I gave up being an influencer. I gave up the dream that every blogger seems to be chasing nowadays. I gave up an additional $2k monthly income.
And I don’t regret it one bit.
You’re probably wondering – did I get a raise that I could forgo $2,000? Did I get a sugar daddy? Did I win the lottery?
No to all that and yes, an extra $2k per month on top of my salary would be nice but not worth how I had to obtain it.
A little back story. I’ve been blogging for over a decade. If you’re 13 years old, I was probably blogging before you were even born.
Blogging, to me, was an outlet. A stress reliever and a memory keeper. I treat blogging as if it’s my diary. I will share with you my deepest and darkest fears; my embarrassing moments; my fights with my then and/or now boyfriend; my failures and my successes; I will share everything. Honestly, it’s probably one of my oldest hobbies and I don’t ever see myself giving up.
But, I’m stuck in my old ways. I love and miss the blogging era of 2009. Nowadays, every blogger seems to want to make money. Every blog is a lifestyle blog that more or less gives the same bullshit advice on morning or night routines; on skincare; on starting a blog; on studying.
It felt like personal blogging was dying and no longer a niche. It feels as if you were a personal blogger, you won’t be “successful” in the blogosphere. You’re old and outdated. Now is the time to recycle the same 10 tips to make your life easier and try to get some money out of that.
So, I did exactly that.
A few years ago, I rebranded into a “lifestyle” blog. For the first time in decades, I’ve created a blog that didn’t have my name. I felt like if I attached my name, you know it’s a personal blog – hence, Coffee with Claire.
I did everything a lifestyle blog did. I posted reviews on products, services and business. I spammed my posts on Twitter and Facebook groups to generate views.
I even had personal photoshoots! I stopped using stock photos. I took the time to edit my photos.
I had a planner filled with ideas that I think readers would like. Ideas about relationships; fitness; finances; blogging; etc.
In a short time, I started to get PR inquiries and sponsorships. My ads were generating some decent income because of the traffic.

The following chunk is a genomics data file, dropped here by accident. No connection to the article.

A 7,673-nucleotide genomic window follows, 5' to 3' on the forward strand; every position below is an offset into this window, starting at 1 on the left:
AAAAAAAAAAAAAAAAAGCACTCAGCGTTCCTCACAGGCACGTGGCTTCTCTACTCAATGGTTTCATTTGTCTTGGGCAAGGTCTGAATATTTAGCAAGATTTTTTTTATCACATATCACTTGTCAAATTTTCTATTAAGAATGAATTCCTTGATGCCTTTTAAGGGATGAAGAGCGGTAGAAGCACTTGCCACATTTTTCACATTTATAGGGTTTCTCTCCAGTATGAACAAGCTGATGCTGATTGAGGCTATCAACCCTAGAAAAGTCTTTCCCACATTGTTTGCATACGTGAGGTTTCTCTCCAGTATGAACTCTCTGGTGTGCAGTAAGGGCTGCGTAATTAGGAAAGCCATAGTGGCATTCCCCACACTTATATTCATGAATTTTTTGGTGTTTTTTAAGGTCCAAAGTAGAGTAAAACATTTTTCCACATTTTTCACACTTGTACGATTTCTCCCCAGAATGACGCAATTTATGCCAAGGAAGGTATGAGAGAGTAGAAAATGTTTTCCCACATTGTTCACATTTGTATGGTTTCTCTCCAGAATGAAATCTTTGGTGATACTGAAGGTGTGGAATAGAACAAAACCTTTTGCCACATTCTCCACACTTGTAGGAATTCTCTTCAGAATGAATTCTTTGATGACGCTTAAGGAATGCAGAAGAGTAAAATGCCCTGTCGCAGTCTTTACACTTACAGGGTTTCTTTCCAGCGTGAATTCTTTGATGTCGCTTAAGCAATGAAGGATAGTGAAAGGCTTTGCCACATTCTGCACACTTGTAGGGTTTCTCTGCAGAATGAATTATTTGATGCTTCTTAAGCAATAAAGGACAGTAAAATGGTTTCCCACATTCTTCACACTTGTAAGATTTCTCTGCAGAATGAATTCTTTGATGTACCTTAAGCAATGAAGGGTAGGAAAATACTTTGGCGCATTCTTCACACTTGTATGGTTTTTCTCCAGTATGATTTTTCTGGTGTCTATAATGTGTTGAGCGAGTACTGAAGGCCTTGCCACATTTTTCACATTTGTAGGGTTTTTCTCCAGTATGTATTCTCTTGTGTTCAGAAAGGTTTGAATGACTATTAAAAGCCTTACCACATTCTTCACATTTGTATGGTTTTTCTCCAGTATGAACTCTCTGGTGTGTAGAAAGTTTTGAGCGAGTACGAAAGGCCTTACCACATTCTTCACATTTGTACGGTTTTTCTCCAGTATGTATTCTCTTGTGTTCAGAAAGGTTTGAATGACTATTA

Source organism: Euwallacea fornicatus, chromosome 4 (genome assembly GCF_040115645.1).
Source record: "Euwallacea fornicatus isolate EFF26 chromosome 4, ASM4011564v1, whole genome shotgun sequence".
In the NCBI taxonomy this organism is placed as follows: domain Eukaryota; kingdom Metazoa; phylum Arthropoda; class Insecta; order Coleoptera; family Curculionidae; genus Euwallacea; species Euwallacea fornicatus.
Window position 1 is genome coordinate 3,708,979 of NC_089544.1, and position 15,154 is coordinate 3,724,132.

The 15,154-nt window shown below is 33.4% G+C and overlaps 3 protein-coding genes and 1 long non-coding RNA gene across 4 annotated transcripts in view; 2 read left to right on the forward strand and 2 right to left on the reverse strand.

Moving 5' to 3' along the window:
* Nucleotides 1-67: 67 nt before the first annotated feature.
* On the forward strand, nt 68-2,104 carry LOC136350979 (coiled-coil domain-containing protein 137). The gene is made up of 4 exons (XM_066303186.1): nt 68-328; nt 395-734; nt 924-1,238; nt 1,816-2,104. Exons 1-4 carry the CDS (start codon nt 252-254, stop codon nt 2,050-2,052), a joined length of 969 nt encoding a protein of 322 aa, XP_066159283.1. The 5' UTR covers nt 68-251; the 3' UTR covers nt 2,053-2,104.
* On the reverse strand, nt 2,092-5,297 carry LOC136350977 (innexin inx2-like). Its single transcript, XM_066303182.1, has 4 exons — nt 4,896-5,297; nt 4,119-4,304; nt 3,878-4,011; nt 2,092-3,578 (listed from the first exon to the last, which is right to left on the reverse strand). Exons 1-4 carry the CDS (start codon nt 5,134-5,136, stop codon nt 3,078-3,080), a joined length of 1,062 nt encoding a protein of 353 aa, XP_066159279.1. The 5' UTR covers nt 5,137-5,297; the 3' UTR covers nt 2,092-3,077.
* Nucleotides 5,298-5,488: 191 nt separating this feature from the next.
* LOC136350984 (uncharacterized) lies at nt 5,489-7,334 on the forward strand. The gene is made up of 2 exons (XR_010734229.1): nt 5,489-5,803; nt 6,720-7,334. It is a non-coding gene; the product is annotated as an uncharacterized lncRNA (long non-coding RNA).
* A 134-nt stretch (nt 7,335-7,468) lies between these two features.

I started writing reviews and sponsored posts because, hell, I was being paid for it and it was based on topics that were targeted to my readers.
For a year, my blog was netting me $1,600 – $2,000 every month that I withdrew to my bank account.
When I received the notification from my web host that I’m set to renew my plans, I decided to hit no and cancel the blog. I took off my PR page and contact details and deleted my blog’s email. I decided to let my blog slowly die off.
I’m not another entitled Millennial. It’s not like I’m saying I gave up an income because I didn’t want to work anymore.
I just hated how I felt about my blog. It didn’t feel like it was mine anymore. Near the end of the blog, I felt like I was a sellout, writing for brands just to have an income.
I had friends always asking me how the blog is going and I hated that. They thought it was cool that I managed to earn money from my blog but I felt like the fact that they did know I earned money, I always had to upkeep my blog to make sure it was generating a monthly income.
I also went on vacation last year for two weeks and during those two weeks, my blog crossed my mind several times. I was growing anxious with the PR emails and tried to keep up with the demands of posting from the companies.
Ultimately, the biggest reason why I decided to quit being a paid blogger was the fact that I no longer enjoyed my favourite hobby.
After work, I would go home and review my blog stuff. By the time I was done working with the brands, I barely had time for my own work. I’d want to update my theme and can’t bring myself to do so because I hated looking at my own blog for so long.
It wasn’t tiring per se, but it was tiring emotionally to drain my creativity and my passion for my favourite hobby that didn’t give me that happiness and relaxation that it once gave.
Yes, the extra money was nice but I hated how it controlled my life and how it ruined my hobby.
Now? I’ve rebranded back to a personal blog with a few lifestyle posts here and there. I’m much happier knowing I can leave my blog alone for two weeks and have no one drilling my ass for an update. I’m happier because I’m back in the 2009 era of blogging where my stalkers can envy my eventful life. Where I can share my thoughts and have feedback from others outside my friends group. I have a place I can rant freely with no worries what others will think or say – because let’s be real… if I don’t like your comment, I’m going to delete it 😛
I deleted my PR page and no longer sign up for any campaigns. I have a healthier balance of life, work and blogging.
More importantly, I’m happy and love my blog again. I found my love and passion for blogging again and it gives me immense happiness to hit the publish button.
It’s not to say that I hate paid bloggers or that it’s not possible to have a healthy balance between paid and unpaid posts but I just overall want to avoid any paid posts. It’s just not my thing because at the end of the day, I turn to blogging if I’m stressed, bored, unhappy, or my brain is running too wild.